That complex background may help us understand the current, bitter controversy swirling around India’s Daughter. The film’s ban was of course imposed by the Modi government to prevent a screening on Indian television. The state also demanded that the BBC remove the documentary from web sites.


This drastic action was justified on these grounds: the filmmakers failed to obtain approval from prison authorities for their interview with one of the convicted rapists, they made it for profit, and they demeaned women, thus failing to comply with agreements struck at the time of original approval for filming


Many South Asian feminists have reacted with understandable rage at the patronizing notion of having this story told to them by a white Anglo feminist—consider Paromita Vohra’s open letter on the topic No wonder three thousand Indians sent WhatsApp messages to the BBC within three minutes of the film’s English broadcast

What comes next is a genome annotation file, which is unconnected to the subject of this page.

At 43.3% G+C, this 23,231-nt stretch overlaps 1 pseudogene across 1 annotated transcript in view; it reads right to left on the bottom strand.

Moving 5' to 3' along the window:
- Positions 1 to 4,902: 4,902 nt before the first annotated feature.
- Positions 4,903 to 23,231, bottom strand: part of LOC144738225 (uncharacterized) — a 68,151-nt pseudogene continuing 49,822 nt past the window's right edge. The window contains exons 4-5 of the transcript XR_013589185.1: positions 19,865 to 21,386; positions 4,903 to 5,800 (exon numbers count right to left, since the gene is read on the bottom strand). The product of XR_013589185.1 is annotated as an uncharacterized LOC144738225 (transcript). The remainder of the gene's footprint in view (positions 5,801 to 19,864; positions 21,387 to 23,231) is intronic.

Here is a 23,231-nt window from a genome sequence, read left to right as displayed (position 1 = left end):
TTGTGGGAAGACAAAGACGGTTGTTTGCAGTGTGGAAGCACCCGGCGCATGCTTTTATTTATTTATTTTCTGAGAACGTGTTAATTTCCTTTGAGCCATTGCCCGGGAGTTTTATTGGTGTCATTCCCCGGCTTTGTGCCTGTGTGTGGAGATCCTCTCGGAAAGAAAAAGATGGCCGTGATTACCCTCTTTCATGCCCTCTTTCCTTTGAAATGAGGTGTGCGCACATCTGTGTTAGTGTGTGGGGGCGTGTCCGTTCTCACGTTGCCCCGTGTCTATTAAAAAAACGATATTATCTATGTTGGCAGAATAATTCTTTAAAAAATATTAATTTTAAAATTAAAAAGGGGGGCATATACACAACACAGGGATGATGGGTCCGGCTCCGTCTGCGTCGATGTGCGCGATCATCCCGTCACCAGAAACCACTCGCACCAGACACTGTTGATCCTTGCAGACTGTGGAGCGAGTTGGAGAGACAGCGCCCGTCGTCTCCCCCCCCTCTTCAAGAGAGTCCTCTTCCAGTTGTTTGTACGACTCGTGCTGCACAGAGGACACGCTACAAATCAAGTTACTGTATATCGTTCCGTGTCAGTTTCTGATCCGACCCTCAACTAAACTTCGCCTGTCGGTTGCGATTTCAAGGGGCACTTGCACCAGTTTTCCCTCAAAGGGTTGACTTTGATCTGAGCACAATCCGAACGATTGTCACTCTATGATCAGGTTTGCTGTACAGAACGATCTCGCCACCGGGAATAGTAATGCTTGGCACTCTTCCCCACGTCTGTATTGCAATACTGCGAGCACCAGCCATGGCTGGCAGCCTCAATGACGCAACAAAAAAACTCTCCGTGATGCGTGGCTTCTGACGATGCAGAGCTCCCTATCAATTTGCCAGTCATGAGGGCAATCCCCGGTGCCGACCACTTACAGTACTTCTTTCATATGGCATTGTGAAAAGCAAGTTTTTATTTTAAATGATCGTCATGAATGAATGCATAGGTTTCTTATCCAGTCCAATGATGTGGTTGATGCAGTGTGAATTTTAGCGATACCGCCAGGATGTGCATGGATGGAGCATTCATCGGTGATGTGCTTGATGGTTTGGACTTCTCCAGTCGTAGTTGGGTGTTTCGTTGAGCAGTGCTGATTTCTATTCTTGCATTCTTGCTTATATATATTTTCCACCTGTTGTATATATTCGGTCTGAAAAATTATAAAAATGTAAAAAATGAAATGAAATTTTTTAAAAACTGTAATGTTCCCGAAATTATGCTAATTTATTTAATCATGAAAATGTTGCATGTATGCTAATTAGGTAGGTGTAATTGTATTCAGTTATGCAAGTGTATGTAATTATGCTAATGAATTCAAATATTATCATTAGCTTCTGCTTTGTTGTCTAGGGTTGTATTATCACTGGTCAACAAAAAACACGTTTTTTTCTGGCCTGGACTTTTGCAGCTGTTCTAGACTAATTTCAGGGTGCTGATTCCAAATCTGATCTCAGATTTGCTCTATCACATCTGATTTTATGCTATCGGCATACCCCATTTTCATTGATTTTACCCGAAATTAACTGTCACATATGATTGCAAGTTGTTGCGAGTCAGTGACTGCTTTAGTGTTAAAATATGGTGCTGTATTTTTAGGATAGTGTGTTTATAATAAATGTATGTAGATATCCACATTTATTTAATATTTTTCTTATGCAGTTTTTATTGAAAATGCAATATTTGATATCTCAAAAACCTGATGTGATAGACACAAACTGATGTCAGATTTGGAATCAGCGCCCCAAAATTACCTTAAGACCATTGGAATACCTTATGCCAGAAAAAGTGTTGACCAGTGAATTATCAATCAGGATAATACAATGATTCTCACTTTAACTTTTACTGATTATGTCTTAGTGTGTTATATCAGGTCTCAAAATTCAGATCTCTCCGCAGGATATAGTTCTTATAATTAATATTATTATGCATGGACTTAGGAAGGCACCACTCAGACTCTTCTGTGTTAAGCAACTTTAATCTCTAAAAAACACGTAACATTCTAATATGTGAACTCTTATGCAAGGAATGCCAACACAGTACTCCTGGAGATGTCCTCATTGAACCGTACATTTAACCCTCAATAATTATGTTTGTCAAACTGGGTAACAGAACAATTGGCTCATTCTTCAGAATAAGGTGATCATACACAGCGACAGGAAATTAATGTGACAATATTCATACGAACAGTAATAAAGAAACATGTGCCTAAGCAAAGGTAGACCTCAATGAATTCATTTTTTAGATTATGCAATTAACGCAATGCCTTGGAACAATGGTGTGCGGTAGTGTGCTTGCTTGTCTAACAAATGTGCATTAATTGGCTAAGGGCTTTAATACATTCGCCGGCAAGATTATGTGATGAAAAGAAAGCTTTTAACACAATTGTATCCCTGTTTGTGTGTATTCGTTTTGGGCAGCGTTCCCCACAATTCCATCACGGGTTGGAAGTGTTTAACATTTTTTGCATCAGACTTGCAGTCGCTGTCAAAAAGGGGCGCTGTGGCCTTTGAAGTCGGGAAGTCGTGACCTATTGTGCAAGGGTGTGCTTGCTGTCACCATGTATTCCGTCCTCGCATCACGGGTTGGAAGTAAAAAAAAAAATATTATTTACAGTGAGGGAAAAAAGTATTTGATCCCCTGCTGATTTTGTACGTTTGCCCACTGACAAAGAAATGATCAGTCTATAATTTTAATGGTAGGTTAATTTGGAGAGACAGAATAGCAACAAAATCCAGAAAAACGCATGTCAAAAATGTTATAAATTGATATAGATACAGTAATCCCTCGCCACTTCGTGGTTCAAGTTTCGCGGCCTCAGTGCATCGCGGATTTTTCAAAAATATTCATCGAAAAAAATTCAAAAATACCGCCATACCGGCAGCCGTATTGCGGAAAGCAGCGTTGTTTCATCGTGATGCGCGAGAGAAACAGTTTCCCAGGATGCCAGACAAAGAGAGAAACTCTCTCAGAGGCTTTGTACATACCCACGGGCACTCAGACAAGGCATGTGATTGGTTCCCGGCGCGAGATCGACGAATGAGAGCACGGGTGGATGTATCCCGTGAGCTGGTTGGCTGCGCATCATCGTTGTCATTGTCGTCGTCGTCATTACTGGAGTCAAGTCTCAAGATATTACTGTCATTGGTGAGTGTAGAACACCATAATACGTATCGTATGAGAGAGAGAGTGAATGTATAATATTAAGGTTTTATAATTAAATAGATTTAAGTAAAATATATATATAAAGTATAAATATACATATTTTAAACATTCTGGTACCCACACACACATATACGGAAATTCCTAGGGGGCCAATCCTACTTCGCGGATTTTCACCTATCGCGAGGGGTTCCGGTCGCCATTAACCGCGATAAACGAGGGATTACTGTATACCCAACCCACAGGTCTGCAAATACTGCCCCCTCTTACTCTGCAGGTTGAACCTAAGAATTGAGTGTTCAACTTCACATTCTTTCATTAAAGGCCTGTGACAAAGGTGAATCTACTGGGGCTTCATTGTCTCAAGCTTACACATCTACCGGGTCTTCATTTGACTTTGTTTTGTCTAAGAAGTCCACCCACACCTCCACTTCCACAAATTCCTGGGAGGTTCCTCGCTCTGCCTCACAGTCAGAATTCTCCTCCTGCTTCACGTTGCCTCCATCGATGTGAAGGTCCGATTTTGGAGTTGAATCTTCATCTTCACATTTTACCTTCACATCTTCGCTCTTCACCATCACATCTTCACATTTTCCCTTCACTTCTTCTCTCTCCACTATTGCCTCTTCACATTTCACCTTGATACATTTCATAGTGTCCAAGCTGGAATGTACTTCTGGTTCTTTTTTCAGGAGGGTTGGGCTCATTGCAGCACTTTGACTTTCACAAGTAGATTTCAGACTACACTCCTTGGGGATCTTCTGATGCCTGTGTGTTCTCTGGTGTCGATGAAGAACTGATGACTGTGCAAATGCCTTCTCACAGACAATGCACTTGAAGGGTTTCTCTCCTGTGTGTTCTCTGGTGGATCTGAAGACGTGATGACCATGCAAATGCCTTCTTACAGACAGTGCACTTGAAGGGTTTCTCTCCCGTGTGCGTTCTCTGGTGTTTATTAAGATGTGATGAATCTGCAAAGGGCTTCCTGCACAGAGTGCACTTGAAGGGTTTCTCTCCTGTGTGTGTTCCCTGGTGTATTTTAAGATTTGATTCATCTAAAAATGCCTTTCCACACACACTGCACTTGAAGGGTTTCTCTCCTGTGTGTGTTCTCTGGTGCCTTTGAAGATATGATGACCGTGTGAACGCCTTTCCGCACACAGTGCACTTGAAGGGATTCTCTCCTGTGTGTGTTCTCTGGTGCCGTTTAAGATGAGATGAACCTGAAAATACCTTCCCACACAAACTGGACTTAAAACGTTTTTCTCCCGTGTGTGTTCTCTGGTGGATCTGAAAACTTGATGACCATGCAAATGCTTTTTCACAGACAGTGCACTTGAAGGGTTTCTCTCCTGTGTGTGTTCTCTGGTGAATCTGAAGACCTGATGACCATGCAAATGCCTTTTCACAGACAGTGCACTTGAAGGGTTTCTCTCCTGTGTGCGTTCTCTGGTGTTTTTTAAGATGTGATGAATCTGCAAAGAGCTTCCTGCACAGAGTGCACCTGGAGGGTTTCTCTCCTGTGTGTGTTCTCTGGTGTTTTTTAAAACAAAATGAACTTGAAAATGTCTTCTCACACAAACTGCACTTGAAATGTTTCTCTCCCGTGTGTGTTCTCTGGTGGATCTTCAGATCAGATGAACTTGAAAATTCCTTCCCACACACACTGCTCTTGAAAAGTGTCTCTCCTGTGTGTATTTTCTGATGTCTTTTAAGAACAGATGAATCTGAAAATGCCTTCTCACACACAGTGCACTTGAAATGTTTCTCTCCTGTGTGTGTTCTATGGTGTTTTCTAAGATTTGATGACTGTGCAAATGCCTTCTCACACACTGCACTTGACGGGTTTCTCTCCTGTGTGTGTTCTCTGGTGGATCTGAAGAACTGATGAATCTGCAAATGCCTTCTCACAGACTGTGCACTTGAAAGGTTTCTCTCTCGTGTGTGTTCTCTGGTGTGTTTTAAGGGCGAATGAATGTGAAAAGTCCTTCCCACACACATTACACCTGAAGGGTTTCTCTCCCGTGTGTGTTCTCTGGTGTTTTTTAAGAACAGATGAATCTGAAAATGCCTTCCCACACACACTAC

There are elements to this debate that concern the independence of the media from governmental control versus the responsibility of the state to protect vulnerable viewers. Then there is the difficulty of web censorship in comparatively open societies And swirling above all this, the reactionary nature of the Modi administration in what Arvind Rajagopal has termed ‘the reinvention of Hindutva’ NDTV was banned from screening the documentary, it staged a protest, declining to fill the TV hour with alternative programing apart from a screen grab of the film’s title sequence